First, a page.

The Queen is Dead, Long Live the Queen (*)

(*) I totally stole that title from my friend and fellow chicken and beekeeper, Kath, who blogs at This One Good Life. She too had to do what I did today.

Neither Hive 4 and Hive 5 , both installed on May 5, were doing well. In Hive 5, the split off Hive 3, I’m pretty sure the bees killed the new queen the moment they had a chance. No eggs in there whatsoever, but a strong population, and some new bees still eclosing from the brood frames I had put in: in other words, a colony worth saving. Hive 4, the new package, had a bum queen. While there should already be nice patterns of brood in all stages, there was one measly patch of eggs and some larvae on one frame, and the bees didn’t seem to take any interest in those. Neither did they take interest in the queen.

So today I picked up two brand new queens from my supplier. Installation in Hive 5 was easy: it’s only one box and I was pretty sure, after several searches, that there was not already a queen in there. So in went the new one. The bees were very interested, crowding her cage. I hope they make it  this second time around. Installation in Hive 4 was more difficult: they have two boxes, and there was still a queen in there. I located her, caught her (the workers weren’t in the least bit interested in her panicked reaction) and stuck her in a cage. Then I installed the new queen. Fingers crossed.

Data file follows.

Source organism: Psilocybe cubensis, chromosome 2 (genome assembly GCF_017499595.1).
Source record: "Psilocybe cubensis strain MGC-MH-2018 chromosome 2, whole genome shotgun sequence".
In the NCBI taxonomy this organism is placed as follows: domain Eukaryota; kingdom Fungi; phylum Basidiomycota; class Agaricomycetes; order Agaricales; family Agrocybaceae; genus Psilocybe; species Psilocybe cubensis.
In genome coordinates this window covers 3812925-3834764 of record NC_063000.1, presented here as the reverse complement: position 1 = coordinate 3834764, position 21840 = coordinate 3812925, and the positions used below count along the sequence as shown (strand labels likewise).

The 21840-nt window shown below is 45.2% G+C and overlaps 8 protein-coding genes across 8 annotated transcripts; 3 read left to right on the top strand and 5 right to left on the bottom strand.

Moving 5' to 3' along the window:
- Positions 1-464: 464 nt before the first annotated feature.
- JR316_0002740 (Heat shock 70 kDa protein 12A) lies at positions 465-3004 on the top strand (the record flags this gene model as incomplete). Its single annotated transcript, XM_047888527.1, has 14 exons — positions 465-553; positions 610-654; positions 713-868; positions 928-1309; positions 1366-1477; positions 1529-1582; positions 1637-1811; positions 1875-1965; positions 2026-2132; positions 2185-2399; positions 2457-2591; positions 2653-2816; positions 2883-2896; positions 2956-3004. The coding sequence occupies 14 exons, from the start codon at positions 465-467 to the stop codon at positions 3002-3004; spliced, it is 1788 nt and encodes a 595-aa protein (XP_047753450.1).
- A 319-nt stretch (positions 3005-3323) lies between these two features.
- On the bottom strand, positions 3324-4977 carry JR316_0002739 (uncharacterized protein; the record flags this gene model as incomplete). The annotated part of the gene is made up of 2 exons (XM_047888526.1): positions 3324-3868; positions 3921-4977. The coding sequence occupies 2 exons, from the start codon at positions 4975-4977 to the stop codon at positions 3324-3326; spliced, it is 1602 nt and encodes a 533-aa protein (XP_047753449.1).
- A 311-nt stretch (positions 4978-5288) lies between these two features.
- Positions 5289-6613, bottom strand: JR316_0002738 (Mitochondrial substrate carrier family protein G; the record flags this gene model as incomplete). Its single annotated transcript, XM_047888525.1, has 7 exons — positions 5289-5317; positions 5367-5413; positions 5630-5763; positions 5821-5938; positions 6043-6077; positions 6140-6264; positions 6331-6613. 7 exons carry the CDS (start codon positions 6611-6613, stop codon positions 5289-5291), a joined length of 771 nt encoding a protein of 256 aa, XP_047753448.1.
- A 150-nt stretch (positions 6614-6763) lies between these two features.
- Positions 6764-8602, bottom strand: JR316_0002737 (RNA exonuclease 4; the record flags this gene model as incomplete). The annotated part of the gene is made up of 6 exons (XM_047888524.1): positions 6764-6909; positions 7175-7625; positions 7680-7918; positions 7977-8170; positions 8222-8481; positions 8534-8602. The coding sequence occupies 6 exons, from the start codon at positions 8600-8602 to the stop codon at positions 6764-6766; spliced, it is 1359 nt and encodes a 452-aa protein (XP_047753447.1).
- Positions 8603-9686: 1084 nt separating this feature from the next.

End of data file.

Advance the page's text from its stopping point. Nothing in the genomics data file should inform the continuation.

I brought the old queen in. We studied her a bit, then I chopped off her head and put her body in alcohol. The idea if to extract and preserve her queen pheromone to trap swarms.


Queen Bee Floating

Speaking of swarms, Hive 3 is extremely strong. There’s already a super on it for Spring honey. Unfortunately on a previous inspection I found the queen walking around in it and eggs. You don’t want grubs in your honey, of course. Also, brood comb wax gets dark and gross with the skins of pupating bees lining the cells. You want your super honey comb to stay clean and light-colored.

I went in and looked through the super, frame by frame. I found lots of honey, some almost ready for capping, and no queen. I set it aside and went in deeper. The queen was in the second last frame in the lowest  deep (that’s 28 frames into my inspection!). She looks so good, that queen, big and round, and judging by the care her attendants give her and the amount of brood in that colony she’s still good in her second year. I carefully put the frame with her on it back in, replaced the second deep, then put on a queen excluder which will prevent the queen from going up, then the honey super. I’ve only once tried the queen excluder and back then none of the bees even wanted to go through it to go draw out the super. But this super is already drawn out, so it might be different this time.

I also found many swarm cells! Last year’s swarm of Hive 1 severely weakened the mother colony and it made hardly any honey, then didn’t make it through Winter. So I’d like to prevent a swarm this time or, if I can’t, catch it. I’m ready with my swarm box!

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